Parts Of Speech – The Building Blocks Of Sentences (Part Three)
For part three of this particular grammar series, I want to write about four parts of speech less thought of but equally as important: prepositions, objects, conjunctions, and interjections. Though these do not pack the punch of nouns, verbs, adjective, and adverbs, they still play important roles in the building blocks of sentences. So, let’s get started.
Prepositions and Objects
It is hard to talk about prepositions without discussing objects, so I will define them both first and then move into the specifics of each.
The preposition creates a relationship between nouns and pronouns and another part of the sentence. It is the first part of the prepositional phrase, which includes at least the preposition and an object. An object has two roles. The first is as the direct object, which receives the action of the subject. The second role is that of object of the preposition, which simply means it follows the preposition thus completing the prepositional phrase.
Now, let’s breakdown each of these individually.
To identify prepositions, I use a really fun mnemonic device.
Can I go _____ the mountain?
So, if I replace the blank with the word I am trying to use as a preposition and this sentence makes sense, then I know I have a preposition. By the way, in this instance, the word ‘mountain’ is the object of the preposition.
Example 1: Can I go around the mountain?
Yes, so the word ‘around’ is a preposition.
Example 2: Can I go however the mountain?
No, this does not make sense, so the word ‘however’ is not a preposition.
I’d like to credit someone with this, but I do not remember if it was one of my primary school teachers or one of my parents who taught me this, so just know that I did not come up with it on my own.
To better help, here is a list of commonly used prepositions:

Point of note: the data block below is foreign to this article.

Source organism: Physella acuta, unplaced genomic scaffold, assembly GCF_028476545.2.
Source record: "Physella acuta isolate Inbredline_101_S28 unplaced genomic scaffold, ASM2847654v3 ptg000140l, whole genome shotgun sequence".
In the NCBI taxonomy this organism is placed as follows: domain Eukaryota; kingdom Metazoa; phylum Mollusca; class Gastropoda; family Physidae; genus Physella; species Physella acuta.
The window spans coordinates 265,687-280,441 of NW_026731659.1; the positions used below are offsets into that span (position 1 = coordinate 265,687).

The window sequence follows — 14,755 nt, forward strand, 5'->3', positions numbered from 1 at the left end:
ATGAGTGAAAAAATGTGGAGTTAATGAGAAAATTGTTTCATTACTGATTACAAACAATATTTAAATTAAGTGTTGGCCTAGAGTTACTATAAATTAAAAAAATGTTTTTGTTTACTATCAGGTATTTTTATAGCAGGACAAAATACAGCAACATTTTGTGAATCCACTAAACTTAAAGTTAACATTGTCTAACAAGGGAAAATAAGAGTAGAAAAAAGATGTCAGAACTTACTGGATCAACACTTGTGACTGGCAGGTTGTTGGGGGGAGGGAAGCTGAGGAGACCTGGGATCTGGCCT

Of course, many other prepositions exist, but these are some of the most common.
Let’s talk first about the objects of verbs. In English, sentences should have a subject, verb, and object although often the object is dropped from a sentence. The subject performs the action. The verb is the action, and the object receives the action. To identify the object, one must ask whom or what.
Example 1: Dr. Rodriguez takes vitamin D3.
So, one would ask, “Dr. Rodriguez takes what?” and the answer is ‘vitamin D3′ thus this is the object because it receives the action of takes.
Example 2: She drives.
Here, when we ask “she drives what?” we have no answer, so we know that this is an example of a sentence with a dropped object.
Objects also play a role of completing a prepositional phrase.
around the bend
beneath the tree
from the laboratory
off the wagon
Now onto the last two parts of speech that receive less focus. First, let’s take a look at conjunctions. There are two types of conjunctions: coordinating and subordinating. In both cases, conjunctions connect things whether those be clauses or other parts of speech.
Coordinating conjunctions include for, and, nor, but, or, yet, so. An easy way to remember these is FANBOYS.
Subordinating Conjunctions include far more words, so they do not have an easy way to identify them. Nonetheless, let’s look at examples:
as long as
in order that
This is a really good start.
For more info on how to punctuate conjunctions, see the article on commas.
This little part of speech is often forgotten when discussing parts of speech. It is simple to explain and work with thus I guess that means we just overlook it.
Quite simply, these are words used to express strong feeling or sudden emotion as well as sounds
Holy cow, did you see that?
Yes, I want another plate.
Indeed, you are correct about her.
Ick! That sounds gross.
These four parts of speech flesh out sentences to really make them shine, so it is important to use them and use them properly. Stayed tuned for the next part on…pronouns.
Image Credit: Thinkstock